In his speech on patient safety on 21 June 2013, the Secretary of State for Health signalled his support for the practice of hospitals identifying a named consultant who is responsible for a patient’s care. This happens in a number of trusts already – University College London Hospitals NHS Foundation Trust and Kings College Hospital in London have agreed to introduce it and the Department of Health would encourage others to do so, including mental health providers. At a seminar hosted by the Academy of Medical Royal Colleges on 25 September 2013, it was clear there was a strong professional consensus on this approach and the Academy is leading work to take it forward. The Academy will produce key principles with worked examples on how this can be implemented in a way that sustains professional support.
The government is also proposing the introduction of a named accountable clinician for patients receiving care outside hospitals, starting with vulnerable older people. The government proposes that the most vulnerable elderly would benefit from having someone in primary care taking responsibility for ensuring that their care is coordinated and proactively managed. Just as patients in hospitals are under the care of a named consultant, we need to ensure that when a vulnerable older patient needs follow-up or ongoing support having left hospital, that somebody is accountable for their care. Although this clinician may not provide the care directly themselves, they would be the person with whom the buck stops and would be an identifiable point of contact for a patient or their family.
The government has been testing its proposals over the summer through engagement with patients, carers, health and social care staff, and will be setting out its plan for improving out-of-hospital care for vulnerable older people later in the year. This was reflected in the refreshed Mandate to NHS England for 2014/15.
Following the Secretary of State for Health’s support for hospitals to reintroduce the practice of placing the name of the responsible nurse or doctor above a patient’s bed, so making it clear the responsible clinician for that patient’s care during their stay in hospital, the Academy of Medical Royal Colleges agreed to lead the work with the professional community to produce guidance. This guidance has a strong professional consensus around it – and the various contributing Royal Colleges have signed up to it and have been promoting it with their members.
The guidance describes the purpose of the responsible clinician role and named nurse with some key considerations for implementation including:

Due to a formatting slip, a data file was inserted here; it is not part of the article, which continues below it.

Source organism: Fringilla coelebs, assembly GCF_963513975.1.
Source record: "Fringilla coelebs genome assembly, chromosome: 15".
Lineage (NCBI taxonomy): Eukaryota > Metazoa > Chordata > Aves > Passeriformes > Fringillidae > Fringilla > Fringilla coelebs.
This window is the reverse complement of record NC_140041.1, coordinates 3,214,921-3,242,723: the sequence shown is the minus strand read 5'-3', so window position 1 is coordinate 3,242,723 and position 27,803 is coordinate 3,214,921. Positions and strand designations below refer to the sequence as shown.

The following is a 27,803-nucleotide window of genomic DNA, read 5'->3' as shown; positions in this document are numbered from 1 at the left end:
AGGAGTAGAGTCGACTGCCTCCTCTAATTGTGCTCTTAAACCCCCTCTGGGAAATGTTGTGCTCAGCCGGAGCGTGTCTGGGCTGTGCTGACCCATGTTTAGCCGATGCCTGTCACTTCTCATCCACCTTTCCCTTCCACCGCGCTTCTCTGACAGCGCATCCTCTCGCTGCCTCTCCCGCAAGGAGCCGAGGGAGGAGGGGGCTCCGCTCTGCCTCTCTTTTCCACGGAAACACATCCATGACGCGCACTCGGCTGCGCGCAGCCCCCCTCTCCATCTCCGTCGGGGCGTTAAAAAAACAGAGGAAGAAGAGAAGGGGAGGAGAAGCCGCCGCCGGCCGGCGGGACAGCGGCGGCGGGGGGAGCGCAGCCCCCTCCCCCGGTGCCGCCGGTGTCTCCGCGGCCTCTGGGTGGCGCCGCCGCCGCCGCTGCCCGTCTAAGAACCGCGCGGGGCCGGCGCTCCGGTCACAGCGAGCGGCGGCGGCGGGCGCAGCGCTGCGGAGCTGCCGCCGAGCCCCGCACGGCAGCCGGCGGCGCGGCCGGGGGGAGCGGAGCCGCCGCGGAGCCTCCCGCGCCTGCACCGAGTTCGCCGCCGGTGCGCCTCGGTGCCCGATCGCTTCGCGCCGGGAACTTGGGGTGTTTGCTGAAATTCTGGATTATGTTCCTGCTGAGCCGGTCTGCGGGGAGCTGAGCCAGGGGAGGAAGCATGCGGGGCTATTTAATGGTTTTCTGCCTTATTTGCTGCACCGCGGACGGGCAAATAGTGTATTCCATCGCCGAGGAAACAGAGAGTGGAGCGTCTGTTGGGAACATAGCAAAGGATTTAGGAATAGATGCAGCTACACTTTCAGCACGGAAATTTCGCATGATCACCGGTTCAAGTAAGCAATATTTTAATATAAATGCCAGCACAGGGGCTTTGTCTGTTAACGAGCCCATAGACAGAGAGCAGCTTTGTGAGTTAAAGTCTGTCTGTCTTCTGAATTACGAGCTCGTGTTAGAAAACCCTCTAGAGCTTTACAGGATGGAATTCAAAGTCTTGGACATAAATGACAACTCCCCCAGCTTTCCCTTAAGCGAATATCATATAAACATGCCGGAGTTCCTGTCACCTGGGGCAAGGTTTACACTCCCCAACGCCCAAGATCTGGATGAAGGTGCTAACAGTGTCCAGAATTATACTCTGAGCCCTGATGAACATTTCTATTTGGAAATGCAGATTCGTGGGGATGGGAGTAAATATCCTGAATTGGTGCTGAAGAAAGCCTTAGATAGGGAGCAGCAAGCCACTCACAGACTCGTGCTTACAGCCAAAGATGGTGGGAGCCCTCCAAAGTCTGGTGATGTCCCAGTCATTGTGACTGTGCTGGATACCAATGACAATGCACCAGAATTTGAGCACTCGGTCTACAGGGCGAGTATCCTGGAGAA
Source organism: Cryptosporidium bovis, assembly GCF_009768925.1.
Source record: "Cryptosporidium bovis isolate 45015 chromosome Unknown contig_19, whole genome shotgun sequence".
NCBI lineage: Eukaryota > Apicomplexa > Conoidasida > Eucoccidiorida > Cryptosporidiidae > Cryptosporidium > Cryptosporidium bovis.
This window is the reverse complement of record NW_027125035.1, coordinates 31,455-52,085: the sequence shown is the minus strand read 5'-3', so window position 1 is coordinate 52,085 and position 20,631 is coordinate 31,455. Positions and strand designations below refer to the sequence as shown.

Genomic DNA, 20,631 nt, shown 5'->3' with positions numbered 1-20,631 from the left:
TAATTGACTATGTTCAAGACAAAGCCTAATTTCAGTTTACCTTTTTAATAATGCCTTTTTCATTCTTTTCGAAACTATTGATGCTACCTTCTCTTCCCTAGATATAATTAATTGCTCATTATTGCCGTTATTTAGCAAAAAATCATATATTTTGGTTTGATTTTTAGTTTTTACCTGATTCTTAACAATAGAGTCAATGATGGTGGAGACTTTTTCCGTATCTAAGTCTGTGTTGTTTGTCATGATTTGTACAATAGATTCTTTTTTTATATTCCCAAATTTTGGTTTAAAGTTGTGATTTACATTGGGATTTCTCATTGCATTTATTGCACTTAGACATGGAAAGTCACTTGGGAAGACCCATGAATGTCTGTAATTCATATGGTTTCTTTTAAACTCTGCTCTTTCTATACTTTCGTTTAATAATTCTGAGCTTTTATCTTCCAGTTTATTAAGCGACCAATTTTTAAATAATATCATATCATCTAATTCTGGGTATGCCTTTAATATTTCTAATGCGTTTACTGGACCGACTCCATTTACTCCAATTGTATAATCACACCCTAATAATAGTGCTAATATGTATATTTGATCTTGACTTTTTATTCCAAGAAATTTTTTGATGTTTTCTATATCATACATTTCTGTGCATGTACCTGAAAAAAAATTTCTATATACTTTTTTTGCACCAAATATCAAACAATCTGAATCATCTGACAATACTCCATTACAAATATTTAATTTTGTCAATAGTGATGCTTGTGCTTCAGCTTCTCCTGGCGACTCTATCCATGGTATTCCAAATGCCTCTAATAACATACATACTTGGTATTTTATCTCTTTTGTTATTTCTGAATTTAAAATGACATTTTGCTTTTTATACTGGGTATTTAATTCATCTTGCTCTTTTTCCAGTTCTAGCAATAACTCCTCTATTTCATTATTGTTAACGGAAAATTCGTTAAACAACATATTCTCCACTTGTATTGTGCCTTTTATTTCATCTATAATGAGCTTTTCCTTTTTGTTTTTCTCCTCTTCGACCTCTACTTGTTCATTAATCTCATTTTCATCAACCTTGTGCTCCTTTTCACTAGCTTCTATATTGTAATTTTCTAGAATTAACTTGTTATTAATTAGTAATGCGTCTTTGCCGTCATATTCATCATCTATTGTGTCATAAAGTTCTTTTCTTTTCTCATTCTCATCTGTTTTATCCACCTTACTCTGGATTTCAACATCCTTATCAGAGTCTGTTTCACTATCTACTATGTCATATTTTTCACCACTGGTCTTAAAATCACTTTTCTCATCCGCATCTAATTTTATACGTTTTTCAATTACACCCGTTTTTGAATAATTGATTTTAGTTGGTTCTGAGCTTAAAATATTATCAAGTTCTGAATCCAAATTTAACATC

- the overall responsibilities for the coordination and continuity of a patient’s care during their hospital stay including discharge, any transfers within hospital and readmission;
- the role as a point of contact for the patient, their carers and family (the guidelines includes a set of key messages to patients that hospitals might wish to use);
- the role of the named nurse role recognising the need for more flexibility because of shift working arrangements; and
- displaying information about accountable clinicians including the importance of patient consent.
To date more than two thirds of Trusts reported that they have implemented the ‘Name Above the Bed’ or a similar initiative. The General Medical Council is also working with the Academy of Medical Royal Colleges to strengthen the professional, non-technical skills needed by doctors in postgraduate curricula.
The adoption of the Academy of Medical Royal Colleges’ guidance on the role of the responsible clinician will be reflected in the regulatory and planning frameworks of the NHS. The Government will also be discussing with the professions, NHS England and employers what further action is needed to foster a stronger culture of professional responsibility for individual patients and ensuring continuity of care for people with complex and multiple needs. As part of this, the Academy of Medical Royal Colleges has now agreed to consider developing this approach to apply outside of the inpatient setting and will publish preliminary findings in the spring of 2015. The Academy of Medical Royal Colleges is developing for May 2015 a new definition of clinical accountability that will span hospital and out-of-hospital care. NHS England will ask clinical commissioning groups to publish by the end of 2015 the percentage of their patient population living with long-term conditions who are receiving care and support in line with this definition.